Gross Called ‘Angry Billionaire’ With Short Fuse at Trial
(Bloomberg) -- Bill Gross’s California oceanside neighbor Mark Towfiq figured there might be trouble ahead when the Pacific Investment Management Company LLC co-founder was eyeing the house next door to his.
The seller of the home described Gross as an “angry billionaire with a short fuse,” and a money manager at Pimco offered his “condolences” when the tech entrepreneur told him Gross would be his new neighbor, Towfiq testified at a hearing in Santa Ana court Monday.
The two Laguna Beach neighbors are embroiled in a nasty feud, with Towfiq claiming Gross blasted music, including the theme to Gilligan’s Island, at all hours of the day to get him to drop a complaint about a glass sculpture in his yard. Gross claims Towfiq had been stalking him. They sued each other for harassment.
“Ha, ha, I am in trouble,” Towfiq said he texted Patrick Boyd, the man who was selling his home to Gross.
Most of Towfiq’s second day on the stand at the hearing was spent being cross-examined by Gross’s lawyer Jill Basinger, who told Orange County Superior Court Judge Kimberly Knill that she intended to prove that Towfiq is “obsessed” with Gross and his girlfriend “and has been stalking him at all hours.”
She asked Towfiq why he was so fascinated with Gross, prompting the tech entrepreneur to say that he was “concerned” that he would be his new neighbor.
“I’d seen the news of how he’d treated his family, his employees,” Towfiq said, referring to tabloid reports of Gross’s divorce that included claims from his ex-wife Sue that he left their multimillion-dollar home a smelly mess with dead fish placed in the air vents after more than three decades of marriage.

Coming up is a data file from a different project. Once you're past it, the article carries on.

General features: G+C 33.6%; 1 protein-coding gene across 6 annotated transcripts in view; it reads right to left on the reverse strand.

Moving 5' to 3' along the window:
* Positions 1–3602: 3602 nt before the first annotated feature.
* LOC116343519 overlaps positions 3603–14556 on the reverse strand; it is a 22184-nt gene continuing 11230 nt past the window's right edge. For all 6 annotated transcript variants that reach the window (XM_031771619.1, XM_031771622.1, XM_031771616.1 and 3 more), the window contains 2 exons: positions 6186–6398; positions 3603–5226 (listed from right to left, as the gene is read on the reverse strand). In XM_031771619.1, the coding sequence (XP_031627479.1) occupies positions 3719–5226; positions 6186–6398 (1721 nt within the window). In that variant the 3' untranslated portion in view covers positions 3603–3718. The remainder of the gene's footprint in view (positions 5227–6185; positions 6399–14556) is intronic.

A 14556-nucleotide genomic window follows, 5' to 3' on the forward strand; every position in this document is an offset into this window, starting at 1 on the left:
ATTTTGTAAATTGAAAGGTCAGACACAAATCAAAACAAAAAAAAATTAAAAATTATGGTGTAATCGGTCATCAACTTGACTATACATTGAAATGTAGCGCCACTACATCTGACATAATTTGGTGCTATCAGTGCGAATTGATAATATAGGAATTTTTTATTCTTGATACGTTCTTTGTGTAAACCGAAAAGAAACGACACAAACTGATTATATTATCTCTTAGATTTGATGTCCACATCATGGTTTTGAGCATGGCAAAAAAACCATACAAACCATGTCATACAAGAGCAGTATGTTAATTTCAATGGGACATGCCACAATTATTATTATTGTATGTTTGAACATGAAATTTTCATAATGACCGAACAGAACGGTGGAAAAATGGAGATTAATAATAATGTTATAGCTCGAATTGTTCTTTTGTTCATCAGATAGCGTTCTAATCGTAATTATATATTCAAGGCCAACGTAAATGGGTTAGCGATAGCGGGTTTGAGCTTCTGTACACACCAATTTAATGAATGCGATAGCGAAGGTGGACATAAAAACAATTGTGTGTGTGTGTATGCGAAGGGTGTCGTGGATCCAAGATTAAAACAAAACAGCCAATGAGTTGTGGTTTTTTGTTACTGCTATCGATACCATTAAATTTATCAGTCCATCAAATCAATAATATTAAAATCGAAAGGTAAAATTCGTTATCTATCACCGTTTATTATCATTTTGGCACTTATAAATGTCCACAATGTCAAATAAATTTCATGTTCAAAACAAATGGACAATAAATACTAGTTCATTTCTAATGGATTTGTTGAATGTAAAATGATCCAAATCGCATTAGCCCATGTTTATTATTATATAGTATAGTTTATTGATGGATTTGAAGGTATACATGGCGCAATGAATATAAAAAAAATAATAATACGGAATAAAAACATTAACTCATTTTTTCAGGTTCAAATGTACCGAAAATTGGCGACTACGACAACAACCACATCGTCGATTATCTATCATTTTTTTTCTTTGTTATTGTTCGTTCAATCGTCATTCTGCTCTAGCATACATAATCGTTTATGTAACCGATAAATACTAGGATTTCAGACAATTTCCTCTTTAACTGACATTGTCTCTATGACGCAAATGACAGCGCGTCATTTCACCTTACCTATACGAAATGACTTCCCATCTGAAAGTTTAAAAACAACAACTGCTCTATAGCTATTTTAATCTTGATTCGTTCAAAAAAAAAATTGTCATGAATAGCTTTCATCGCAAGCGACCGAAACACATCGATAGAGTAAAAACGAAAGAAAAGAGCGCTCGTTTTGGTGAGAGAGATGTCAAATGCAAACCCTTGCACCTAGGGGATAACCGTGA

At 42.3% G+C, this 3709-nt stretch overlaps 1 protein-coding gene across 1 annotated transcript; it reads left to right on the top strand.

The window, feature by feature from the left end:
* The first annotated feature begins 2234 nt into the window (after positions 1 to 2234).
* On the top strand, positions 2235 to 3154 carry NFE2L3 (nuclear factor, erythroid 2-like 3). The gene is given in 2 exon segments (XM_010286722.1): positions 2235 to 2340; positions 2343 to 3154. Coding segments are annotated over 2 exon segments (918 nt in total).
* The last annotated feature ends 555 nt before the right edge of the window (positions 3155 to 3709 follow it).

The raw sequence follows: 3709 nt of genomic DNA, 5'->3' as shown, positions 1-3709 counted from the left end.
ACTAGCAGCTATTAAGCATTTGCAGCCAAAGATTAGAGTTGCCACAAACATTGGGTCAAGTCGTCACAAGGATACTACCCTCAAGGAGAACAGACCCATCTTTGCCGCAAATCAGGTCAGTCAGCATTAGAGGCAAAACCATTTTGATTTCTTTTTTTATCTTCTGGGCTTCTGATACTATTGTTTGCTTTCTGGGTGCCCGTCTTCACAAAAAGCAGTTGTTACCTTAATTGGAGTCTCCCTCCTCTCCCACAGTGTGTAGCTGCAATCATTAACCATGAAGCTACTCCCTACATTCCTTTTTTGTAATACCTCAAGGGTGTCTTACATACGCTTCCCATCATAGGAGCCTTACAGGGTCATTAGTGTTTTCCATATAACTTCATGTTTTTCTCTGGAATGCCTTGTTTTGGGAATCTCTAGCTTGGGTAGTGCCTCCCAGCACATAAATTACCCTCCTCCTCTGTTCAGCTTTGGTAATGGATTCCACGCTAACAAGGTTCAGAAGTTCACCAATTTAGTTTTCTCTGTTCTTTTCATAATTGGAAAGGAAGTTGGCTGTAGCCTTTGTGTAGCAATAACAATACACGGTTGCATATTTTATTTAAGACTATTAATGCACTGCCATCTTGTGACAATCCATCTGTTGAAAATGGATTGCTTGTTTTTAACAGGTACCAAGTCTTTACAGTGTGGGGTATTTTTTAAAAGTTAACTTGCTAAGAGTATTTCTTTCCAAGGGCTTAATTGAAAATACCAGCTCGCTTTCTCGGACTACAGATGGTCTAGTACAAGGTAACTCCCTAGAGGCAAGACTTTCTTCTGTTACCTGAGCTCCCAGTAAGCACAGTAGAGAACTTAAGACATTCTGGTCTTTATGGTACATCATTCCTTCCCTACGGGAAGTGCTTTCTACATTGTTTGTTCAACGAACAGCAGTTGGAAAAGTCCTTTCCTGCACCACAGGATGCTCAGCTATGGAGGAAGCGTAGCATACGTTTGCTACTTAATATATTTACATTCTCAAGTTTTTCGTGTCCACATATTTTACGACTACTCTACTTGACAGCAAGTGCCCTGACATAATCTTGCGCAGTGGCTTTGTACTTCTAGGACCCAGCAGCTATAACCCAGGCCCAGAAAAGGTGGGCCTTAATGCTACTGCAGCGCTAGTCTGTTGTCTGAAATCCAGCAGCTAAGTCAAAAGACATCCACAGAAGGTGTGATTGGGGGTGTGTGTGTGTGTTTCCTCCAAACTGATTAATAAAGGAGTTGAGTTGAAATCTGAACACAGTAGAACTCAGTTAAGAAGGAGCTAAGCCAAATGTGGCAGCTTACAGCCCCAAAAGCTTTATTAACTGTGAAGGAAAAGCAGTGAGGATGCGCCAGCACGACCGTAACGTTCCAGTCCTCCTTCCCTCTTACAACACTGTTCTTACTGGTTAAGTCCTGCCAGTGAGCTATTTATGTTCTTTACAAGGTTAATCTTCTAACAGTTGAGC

Basinger tried to portray Towfiq as litigious and confronted him about a prior lawsuit filed by a former neighbor. Towfiq testified the former neighbor had sued the city of Laguna Beach because it had granted him permits to build on the property and tried to get them reversed.
Before Gross moved in, Towfiq said he told Boyd about some construction material that was left behind on the property that needed to be cleared up.
“I had told him that he had left a bunch of pipes in the side yard and he said, ‘I don’t want an angry billionaire with a short fuse to be upset with me,’ or something like that,” Towfiq said.
In a court filing on Gross’s behalf, Boyd said he was alarmed that Towfiq had security cameras pointed at his backyard, which allowed him to spot Gross as he toured the property.
“It was also a bit unsettling to learn Mr. Towfiq was keeping track of my guests in the backyard,” Boyd said in the filing.
Towfiq insisted he wasn’t obsessed with Gross and his girlfriend Amy Schwartz. He said he began taping Gross’s property after police suggested he document the loud music.
“Taking videos and pictures on my own property seems like a fundamental right,” he said.
Towfiq also said he was a Pimco client from 2008 to 2012, and friends with a money manager there.
“He told me all sorts of stories about Mr. Bill, Mr. Gross,” Towfiq said. “He said something to me like ‘my condolences,’ so he was concerned for me.”
The hearing is scheduled to resume Wednesday.
The cases are Gross v. Towfiq, 30-2020-1165114-CU-NP-CJC, and Towfiq v. Gross, 30-2020-01165428-CU-NP-CJC, California Superior Court, Orange County (Santa Ana).
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